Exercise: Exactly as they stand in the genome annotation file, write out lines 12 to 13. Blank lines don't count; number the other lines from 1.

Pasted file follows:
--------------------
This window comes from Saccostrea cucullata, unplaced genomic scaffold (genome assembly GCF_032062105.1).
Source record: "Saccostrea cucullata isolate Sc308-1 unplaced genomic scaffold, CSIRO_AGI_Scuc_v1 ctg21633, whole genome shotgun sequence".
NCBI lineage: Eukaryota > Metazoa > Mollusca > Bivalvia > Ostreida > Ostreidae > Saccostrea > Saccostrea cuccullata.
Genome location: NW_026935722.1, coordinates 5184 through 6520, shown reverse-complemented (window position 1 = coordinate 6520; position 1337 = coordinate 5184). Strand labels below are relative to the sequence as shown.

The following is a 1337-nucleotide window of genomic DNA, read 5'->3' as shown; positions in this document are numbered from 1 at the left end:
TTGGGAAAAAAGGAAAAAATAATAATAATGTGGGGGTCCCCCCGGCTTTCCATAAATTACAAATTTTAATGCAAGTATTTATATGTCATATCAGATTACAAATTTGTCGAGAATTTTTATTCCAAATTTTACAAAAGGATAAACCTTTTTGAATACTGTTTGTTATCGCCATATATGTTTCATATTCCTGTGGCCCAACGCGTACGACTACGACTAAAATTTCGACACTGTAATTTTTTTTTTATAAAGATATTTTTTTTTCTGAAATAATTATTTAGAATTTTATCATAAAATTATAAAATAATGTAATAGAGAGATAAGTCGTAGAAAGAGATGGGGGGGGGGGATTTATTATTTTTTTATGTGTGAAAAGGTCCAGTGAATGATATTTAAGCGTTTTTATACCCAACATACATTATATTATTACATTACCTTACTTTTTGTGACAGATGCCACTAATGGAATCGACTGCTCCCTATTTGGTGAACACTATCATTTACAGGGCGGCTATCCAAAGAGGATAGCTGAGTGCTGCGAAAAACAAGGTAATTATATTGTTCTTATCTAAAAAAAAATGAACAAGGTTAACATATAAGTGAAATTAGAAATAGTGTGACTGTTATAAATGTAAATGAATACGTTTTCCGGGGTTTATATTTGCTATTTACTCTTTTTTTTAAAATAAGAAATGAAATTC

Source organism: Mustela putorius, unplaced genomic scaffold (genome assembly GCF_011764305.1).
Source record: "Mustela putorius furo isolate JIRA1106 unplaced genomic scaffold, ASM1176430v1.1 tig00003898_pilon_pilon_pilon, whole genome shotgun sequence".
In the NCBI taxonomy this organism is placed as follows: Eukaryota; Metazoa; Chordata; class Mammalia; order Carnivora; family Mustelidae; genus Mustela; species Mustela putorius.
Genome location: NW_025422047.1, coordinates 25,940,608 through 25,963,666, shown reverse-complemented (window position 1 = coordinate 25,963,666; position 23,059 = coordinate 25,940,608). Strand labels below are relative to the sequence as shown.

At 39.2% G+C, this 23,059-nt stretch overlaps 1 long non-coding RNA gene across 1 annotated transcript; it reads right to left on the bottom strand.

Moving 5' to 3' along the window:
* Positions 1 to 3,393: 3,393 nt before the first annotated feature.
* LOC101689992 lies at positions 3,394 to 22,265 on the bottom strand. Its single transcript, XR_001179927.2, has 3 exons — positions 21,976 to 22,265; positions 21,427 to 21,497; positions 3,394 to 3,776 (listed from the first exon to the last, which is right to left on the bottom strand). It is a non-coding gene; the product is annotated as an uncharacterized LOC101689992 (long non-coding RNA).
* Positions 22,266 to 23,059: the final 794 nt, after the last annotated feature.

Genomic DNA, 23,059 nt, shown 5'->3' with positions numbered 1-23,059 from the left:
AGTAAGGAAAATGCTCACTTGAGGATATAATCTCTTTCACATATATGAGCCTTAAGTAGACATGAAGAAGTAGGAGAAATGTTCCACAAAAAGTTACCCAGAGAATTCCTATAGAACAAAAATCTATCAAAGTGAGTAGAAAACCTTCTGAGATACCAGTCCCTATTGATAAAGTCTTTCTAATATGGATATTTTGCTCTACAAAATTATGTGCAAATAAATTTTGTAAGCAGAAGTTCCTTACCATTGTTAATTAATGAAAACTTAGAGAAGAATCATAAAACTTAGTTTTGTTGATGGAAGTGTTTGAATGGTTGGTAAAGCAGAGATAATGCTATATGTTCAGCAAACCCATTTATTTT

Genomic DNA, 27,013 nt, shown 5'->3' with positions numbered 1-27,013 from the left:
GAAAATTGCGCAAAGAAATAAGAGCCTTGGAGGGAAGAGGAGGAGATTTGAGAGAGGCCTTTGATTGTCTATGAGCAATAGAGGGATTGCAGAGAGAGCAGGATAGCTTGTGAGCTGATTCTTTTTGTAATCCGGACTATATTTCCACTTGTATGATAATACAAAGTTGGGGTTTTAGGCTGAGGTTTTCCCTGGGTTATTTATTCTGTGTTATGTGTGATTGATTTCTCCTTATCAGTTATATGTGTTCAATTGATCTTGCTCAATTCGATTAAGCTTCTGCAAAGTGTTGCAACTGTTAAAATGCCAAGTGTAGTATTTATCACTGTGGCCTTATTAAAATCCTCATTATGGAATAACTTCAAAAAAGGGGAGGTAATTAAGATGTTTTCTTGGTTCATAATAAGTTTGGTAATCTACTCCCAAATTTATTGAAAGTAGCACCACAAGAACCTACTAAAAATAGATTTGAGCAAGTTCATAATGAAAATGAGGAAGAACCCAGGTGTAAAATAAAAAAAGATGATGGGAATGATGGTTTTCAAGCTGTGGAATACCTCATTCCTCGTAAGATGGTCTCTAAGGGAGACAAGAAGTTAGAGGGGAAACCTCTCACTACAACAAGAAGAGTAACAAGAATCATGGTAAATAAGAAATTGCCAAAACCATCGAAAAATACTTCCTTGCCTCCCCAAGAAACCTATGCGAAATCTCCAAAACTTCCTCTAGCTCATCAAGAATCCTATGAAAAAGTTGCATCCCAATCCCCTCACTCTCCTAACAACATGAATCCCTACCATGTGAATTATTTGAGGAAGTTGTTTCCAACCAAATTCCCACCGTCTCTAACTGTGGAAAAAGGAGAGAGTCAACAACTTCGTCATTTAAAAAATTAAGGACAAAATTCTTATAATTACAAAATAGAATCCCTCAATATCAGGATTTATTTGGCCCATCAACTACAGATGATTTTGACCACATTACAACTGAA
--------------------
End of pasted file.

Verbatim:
Moving 5' to 3' along the window:
* Positions 1 to 3,393: 3,393 nt before the first annotated feature.